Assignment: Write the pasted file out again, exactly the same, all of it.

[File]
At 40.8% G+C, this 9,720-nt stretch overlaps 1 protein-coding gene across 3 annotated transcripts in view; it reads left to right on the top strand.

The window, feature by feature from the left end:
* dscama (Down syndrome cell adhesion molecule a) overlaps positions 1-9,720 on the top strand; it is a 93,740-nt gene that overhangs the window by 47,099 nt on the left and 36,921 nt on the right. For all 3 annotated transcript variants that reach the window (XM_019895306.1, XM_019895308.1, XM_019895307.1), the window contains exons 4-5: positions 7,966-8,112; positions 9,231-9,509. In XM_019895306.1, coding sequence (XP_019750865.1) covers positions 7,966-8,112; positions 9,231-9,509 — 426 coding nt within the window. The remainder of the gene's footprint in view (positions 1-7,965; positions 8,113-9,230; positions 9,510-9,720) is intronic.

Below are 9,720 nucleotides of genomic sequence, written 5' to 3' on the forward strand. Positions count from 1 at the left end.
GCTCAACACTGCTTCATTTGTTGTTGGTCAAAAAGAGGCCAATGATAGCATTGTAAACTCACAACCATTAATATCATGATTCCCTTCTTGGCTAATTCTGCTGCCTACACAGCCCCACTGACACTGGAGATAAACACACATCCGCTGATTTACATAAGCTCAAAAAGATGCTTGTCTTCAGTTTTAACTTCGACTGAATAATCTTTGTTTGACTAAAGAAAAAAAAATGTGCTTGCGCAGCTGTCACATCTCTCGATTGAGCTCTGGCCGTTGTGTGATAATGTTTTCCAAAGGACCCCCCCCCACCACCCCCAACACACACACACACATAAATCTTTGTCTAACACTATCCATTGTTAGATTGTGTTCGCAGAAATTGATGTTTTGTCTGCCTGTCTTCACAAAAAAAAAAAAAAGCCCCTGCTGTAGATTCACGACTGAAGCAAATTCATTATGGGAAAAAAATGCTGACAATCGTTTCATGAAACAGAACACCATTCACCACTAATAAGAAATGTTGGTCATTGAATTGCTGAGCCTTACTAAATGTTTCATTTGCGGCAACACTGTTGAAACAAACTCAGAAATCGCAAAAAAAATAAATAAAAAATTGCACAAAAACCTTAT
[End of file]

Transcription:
At 40.8% G+C, this 9,720-nt stretch overlaps 1 protein-coding gene across 3 annotated transcripts in view; it reads left to right on the top strand.

The window, feature by feature from the left end:
* dscama (Down syndrome cell adhesion molecule a) overlaps positions 1-9,720 on the top strand; it is a 93,740-nt gene that overhangs the window by 47,099 nt on the left and 36,921 nt on the right. For all 3 annotated transcript variants that reach the window (XM_019895306.1, XM_019895308.1, XM_019895307.1), the window contains exons 4-5: positions 7,966-8,112; positions 9,231-9,509. In XM_019895306.1, coding sequence (XP_019750865.1) covers positions 7,966-8,112; positions 9,231-9,509 — 426 coding nt within the window. The remainder of the gene's footprint in view (positions 1-7,965; positions 8,113-9,230; positions 9,510-9,720) is intronic.

Below are 9,720 nucleotides of genomic sequence, written 5' to 3' on the forward strand. Positions count from 1 at the left end.
GCTCAACACTGCTTCATTTGTTGTTGGTCAAAAAGAGGCCAATGATAGCATTGTAAACTCACAACCATTAATATCATGATTCCCTTCTTGGCTAATTCTGCTGCCTACACAGCCCCACTGACACTGGAGATAAACACACATCCGCTGATTTACATAAGCTCAAAAAGATGCTTGTCTTCAGTTTTAACTTCGACTGAATAATCTTTGTTTGACTAAAGAAAAAAAAATGTGCTTGCGCAGCTGTCACATCTCTCGATTGAGCTCTGGCCGTTGTGTGATAATGTTTTCCAAAGGACCCCCCCCCACCACCCCCAACACACACACACACATAAATCTTTGTCTAACACTATCCATTGTTAGATTGTGTTCGCAGAAATTGATGTTTTGTCTGCCTGTCTTCACAAAAAAAAAAAAAAGCCCCTGCTGTAGATTCACGACTGAAGCAAATTCATTATGGGAAAAAAATGCTGACAATCGTTTCATGAAACAGAACACCATTCACCACTAATAAGAAATGTTGGTCATTGAATTGCTGAGCCTTACTAAATGTTTCATTTGCGGCAACACTGTTGAAACAAACTCAGAAATCGCAAAAAAAATAAATAAAAAATTGCACAAAAACCTTAT